I Lived on Butterfly Hill, by Marjorie Agosin, opens in the idyllic coastal town of Valparaiso, Chile, in the early 1970s. This middle-grade historical novel, translated from the Spanish by E.M. O’Connor with illustrations by Lee White (Atheneum, $17.99), is based loosely on the 1973 coup by General Augusto Pinochet, who ousted socialist president Salvador Allende and ruled Chile as a military dictator for 17 years.
Agosin — known for her many adult books set in Chile — does not mention these historical figures by name, and here the rule of terror lasts only a couple
The narrator of this beautiful, long (450-page) book is 11-year-old Celeste Marconi, whose voice, in the beginning, is full of optimism and wonder, her life replete with beloved school chums, a little harmless folk magic, favorite foods and family rituals. Her mother and father, both physicians, devote themselves to helping poor families. Slowly cloud storms gather, beginning with the increasing presence of warships in the harbor, and Celeste has a growing sense that something is wrong. At first none of the grownups will confirm her worries, but as all kinds of new rules are imposed, people she knows — including some of her classmates — disappear. Threats are made, and soon her activist parents must go into hiding, leaving her in the care of her grandmother, Abuela Frida, who escaped the Holocaust and knows about hard times, and their housekeeper, Nana Delfina, who helped raise Celeste’s mother. The older women come to realize that for her own safety they must send Celeste away, too.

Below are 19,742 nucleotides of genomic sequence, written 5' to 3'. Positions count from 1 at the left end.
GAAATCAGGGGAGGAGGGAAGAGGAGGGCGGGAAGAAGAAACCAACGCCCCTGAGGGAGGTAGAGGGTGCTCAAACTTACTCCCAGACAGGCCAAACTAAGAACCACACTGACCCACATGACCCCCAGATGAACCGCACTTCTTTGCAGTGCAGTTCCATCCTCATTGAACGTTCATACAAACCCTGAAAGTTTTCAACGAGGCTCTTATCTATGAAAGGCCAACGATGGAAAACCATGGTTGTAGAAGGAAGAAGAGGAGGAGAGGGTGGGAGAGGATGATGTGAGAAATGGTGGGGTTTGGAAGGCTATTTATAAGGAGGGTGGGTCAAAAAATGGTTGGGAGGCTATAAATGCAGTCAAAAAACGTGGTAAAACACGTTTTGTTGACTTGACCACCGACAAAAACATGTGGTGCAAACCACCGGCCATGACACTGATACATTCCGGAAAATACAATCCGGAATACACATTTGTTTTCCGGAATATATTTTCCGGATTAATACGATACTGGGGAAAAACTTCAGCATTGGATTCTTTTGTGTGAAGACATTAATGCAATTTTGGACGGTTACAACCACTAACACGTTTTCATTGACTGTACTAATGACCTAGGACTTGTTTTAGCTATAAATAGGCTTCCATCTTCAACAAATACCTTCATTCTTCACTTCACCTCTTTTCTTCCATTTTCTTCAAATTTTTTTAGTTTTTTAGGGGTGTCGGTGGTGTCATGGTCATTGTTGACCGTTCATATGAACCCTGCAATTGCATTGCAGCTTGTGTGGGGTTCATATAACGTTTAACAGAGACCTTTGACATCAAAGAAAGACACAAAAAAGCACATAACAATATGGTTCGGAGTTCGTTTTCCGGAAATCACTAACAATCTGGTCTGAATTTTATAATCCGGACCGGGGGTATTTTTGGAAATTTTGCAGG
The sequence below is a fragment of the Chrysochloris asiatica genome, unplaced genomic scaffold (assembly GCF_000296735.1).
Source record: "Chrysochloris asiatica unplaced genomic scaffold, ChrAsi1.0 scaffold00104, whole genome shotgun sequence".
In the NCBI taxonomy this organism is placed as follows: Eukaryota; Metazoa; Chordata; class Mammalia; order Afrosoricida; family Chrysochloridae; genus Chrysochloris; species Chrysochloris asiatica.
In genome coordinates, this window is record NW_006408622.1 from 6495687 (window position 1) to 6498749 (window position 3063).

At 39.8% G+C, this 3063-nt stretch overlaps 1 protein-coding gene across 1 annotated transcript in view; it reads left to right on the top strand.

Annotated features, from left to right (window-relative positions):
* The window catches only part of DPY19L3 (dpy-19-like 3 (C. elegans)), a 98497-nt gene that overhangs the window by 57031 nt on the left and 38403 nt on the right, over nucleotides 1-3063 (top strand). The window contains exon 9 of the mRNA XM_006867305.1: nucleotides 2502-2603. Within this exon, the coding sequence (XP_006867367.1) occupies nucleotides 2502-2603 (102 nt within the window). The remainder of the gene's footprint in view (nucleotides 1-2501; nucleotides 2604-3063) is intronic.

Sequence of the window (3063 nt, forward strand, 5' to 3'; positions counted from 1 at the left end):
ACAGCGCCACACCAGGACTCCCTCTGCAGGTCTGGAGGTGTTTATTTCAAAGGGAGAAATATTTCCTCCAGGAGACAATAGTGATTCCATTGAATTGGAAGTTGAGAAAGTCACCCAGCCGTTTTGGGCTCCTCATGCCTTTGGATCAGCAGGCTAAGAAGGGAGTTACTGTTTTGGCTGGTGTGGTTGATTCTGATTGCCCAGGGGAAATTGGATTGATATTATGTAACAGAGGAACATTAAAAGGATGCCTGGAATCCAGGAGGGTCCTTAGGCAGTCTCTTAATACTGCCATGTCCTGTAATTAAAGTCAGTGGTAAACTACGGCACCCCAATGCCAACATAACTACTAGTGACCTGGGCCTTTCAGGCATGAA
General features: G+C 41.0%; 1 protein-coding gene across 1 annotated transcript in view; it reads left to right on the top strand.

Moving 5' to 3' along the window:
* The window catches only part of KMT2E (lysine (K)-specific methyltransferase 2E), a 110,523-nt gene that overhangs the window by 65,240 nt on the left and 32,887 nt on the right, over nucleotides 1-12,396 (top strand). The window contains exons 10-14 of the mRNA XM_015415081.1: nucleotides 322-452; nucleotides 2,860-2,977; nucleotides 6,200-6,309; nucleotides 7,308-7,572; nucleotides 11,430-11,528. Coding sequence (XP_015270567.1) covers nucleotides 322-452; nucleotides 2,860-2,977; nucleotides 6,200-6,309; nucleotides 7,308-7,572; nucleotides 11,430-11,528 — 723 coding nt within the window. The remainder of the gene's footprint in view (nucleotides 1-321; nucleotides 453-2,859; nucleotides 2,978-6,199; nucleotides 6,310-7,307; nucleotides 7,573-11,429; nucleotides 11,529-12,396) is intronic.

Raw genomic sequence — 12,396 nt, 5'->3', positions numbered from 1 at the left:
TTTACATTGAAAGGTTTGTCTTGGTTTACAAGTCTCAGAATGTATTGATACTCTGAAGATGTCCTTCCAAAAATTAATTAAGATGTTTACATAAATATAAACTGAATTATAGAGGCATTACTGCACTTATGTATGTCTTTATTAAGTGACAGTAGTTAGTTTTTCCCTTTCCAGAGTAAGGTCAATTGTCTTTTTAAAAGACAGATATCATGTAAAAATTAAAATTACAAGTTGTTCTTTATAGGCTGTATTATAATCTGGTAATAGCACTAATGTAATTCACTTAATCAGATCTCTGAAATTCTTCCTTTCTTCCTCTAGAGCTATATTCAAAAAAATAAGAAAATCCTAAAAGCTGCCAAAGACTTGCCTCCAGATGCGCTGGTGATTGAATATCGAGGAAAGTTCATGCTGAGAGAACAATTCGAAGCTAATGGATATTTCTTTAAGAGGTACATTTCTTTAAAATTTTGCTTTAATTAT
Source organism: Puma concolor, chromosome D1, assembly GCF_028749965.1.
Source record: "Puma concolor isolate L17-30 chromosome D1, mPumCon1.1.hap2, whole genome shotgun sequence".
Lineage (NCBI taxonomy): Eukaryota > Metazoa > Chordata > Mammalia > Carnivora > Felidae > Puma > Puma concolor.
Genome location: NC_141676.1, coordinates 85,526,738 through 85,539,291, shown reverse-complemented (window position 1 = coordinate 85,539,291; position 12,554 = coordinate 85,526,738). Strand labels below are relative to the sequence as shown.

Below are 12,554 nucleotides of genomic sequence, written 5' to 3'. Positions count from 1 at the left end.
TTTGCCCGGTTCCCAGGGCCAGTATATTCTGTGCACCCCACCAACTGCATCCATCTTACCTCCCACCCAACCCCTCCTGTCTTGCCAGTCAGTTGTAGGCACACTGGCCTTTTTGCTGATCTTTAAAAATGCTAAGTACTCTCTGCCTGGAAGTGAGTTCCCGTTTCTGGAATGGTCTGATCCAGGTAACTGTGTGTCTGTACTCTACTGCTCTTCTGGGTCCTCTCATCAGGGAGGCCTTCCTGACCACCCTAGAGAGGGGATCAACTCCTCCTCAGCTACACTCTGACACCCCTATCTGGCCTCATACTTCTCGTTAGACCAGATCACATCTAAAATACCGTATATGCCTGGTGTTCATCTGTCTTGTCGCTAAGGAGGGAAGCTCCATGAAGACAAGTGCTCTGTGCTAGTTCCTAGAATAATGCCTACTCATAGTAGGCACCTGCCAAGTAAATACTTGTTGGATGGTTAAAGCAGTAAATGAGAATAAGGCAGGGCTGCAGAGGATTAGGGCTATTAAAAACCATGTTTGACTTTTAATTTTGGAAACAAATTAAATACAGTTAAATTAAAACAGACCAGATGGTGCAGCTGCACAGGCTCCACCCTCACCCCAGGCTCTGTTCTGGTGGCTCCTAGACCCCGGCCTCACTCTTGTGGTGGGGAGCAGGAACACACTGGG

Sent to live with her aunt in Maine, Celeste is suddenly a misunderstood and unwelcome stranger, who slowly makes friends with other marginalized immigrant children, and is encouraged by the attention of a few kind teachers while all the while missing home.
This unusual book explores political terror and fear from the point of view of a pre-adolescent girl who’s able to develop the resilience required of a survivor. An important lesson here for young readers accustomed, perhaps, to books about slavery or about the Holocaust, is that very bad things can happen all over the world, and that some of one’s own classmates may have endured experiences unlike those of most children their age. Though things are never quite the same, Celeste and her family are eventually reunited, and along with her survivor grandmother, who had collected and hid forbidden books during the years of the dictatorship, Celeste helps establish a library to encourage literacy.
Agosin, who teaches Spanish at Wellesley, is a human rights activist in addition to being a prolific author; she left Chile for the United States with her parents as an adolescent in the 1970s.